Why Would Someone Attack?

The next edition of my Bitcoin Core contributing course will be on October 10th in Utrecht, right before the Bitcoin Amsterdam conference. Sign up here.

Today we continue chapter 8, covering an attack with fake nodes that took place in the summer of 2021.

Why Would Someone Attack?

A couple weeks after this attack, Matthias Grundmann and Max Baumstark wrote a paper describing the attack and speculating about the reasoning behind it.

What they’re guessing is that this attacker wasn’t so much trying to destroy the network, as they were trying to map the network to get a sense of how well nodes are connected to each other. And the reason they can do that is because when you receive 10 IP addresses, you’ll forward each of them to exactly two of your peers.

If the attacker also connects to you using a regular (not spamming) node, it’ll receive some fraction of the spam address that you forward. From that fraction, it can calculate how many peers you have. More generally, in a surveillance attack like this, it’s like they’re monitoring the echo of their own attack. By looking at this echo, they can determine a little bit of what the network looks like, including the shape of it, how well connected it is, how robust it is, etc. This information could potentially be used for future attacks, or it could just be for research purposes.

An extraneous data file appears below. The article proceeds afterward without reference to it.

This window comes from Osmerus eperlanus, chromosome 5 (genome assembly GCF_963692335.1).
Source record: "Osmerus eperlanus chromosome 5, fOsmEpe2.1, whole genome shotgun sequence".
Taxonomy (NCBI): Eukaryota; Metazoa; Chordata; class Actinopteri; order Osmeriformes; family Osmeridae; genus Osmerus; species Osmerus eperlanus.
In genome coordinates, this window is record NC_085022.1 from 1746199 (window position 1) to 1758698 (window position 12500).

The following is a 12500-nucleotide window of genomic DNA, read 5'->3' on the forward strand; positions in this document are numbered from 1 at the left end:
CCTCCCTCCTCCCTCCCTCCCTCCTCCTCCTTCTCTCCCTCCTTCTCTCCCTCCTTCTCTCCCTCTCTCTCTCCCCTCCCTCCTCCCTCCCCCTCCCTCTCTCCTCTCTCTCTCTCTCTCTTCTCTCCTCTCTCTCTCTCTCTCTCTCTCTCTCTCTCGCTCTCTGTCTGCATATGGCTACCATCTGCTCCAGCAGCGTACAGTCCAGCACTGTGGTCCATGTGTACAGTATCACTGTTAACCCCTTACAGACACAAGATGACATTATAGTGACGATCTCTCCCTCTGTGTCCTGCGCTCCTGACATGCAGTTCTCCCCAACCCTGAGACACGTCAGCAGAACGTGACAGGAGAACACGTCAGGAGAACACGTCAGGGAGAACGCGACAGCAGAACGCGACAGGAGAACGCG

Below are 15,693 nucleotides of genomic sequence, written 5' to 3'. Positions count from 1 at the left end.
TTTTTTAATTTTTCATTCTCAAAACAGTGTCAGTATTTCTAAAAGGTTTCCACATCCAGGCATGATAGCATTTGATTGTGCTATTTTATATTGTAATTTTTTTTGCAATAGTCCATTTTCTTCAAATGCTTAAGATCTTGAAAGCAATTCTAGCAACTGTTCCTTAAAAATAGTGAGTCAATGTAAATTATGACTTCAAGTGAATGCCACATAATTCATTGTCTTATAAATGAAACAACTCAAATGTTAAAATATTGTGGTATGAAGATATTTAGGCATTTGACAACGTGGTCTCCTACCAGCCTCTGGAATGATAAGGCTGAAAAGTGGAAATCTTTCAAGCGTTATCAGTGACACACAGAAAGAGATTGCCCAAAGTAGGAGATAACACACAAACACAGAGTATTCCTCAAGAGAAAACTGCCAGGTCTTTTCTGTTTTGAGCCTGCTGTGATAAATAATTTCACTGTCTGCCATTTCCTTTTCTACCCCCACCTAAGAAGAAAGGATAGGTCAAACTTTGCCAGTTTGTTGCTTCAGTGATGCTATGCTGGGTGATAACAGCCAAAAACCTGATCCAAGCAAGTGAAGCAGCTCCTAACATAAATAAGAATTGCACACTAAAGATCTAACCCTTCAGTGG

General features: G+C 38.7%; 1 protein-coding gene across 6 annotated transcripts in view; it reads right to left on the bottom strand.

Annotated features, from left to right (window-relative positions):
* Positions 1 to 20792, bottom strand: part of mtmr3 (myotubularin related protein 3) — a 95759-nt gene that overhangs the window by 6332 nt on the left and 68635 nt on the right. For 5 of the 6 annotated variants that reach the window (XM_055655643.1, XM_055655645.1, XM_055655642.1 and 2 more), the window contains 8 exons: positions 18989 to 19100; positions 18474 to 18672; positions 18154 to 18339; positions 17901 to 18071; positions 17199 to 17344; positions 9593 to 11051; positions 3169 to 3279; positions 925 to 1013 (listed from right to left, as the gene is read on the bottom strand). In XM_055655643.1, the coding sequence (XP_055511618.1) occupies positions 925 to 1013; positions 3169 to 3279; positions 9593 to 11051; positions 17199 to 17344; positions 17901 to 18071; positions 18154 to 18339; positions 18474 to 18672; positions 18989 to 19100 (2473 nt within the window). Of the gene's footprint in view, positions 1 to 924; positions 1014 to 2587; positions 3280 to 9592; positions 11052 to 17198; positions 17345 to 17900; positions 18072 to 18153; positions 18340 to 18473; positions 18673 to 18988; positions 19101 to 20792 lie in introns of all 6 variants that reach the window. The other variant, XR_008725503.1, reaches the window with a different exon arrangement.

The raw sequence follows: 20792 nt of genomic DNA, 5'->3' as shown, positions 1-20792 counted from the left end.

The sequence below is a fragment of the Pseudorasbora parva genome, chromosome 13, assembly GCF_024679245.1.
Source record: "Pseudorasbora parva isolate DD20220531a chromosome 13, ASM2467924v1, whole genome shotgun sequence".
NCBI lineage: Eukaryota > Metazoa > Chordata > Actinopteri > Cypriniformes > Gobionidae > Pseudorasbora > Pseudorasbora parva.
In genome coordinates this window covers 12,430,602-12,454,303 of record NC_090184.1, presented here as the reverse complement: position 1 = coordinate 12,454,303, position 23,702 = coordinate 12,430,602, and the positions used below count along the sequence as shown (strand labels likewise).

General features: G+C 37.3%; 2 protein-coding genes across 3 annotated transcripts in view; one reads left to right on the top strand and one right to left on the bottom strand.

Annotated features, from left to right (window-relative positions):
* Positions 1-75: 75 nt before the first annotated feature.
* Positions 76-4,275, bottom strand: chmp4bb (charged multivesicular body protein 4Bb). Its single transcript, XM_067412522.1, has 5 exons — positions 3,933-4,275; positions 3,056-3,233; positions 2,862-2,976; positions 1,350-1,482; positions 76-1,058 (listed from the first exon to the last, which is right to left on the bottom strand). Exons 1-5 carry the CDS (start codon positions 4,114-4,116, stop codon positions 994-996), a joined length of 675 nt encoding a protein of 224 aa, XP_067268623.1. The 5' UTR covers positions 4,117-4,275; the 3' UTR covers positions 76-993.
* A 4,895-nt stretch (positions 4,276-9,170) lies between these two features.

Defense Mechanisms

There are some existing defense mechanisms in nodes that make it more difficult to use this information. For example, if you’re telling a node a bunch of IP addresses, it’s not going to immediately connect to all of them — not only because that would make it too easy to invite a node into connecting to a trap, but also because, most of the time, a node already has sufficient connections. It also doesn’t relay all of them, and for those addresses that are relayed, there’s a random time delay. So, it makes it very difficult to say specifically which node connects to which node connects to which node.

These defense mechanisms are added to Bitcoin Core incrementally, often as a defense against eclipse attacks, as we explained in chapter @sec:eclipse. Essentially, when people do these types of attacks — probing the network in weird ways — experienced developers and security researchers will look at them and see how they can add something against them.

In this instance, they added a counter measure. Normally, when people are acting nice, they’ll connect to you and send you one IP address — namely their own. Occasionally, they’ll send you some other IP addresses, but not very frequently — the average node will share an IP address with a peer maybe once every 20 seconds.

Because an attacker will send addresses at a much higher rate, the counter measure is to introduce a rate limiter. This basically says, “OK, when a new node connects to me, I’ll allow it to send me one address immediately, and then I’ll allow up to one address every 20 seconds.” It tracks how many seconds have gone by, and if the node is sending too many addresses, it’ll ignore the new ones that go over the rate limit. So the “attackers” don’t get punished, but rather ignored.

Of course, there are cases where nodes actually want to receive lots of addresses from their peers. For example, if somebody connects to you and you say, “Please tell me addresses, and give me up to 1,000,” then of course the response won’t be rate limited. In such a scenario, you’ll make sure that they can actually give you those addresses, but if it’s unsolicited, then you rate limit it.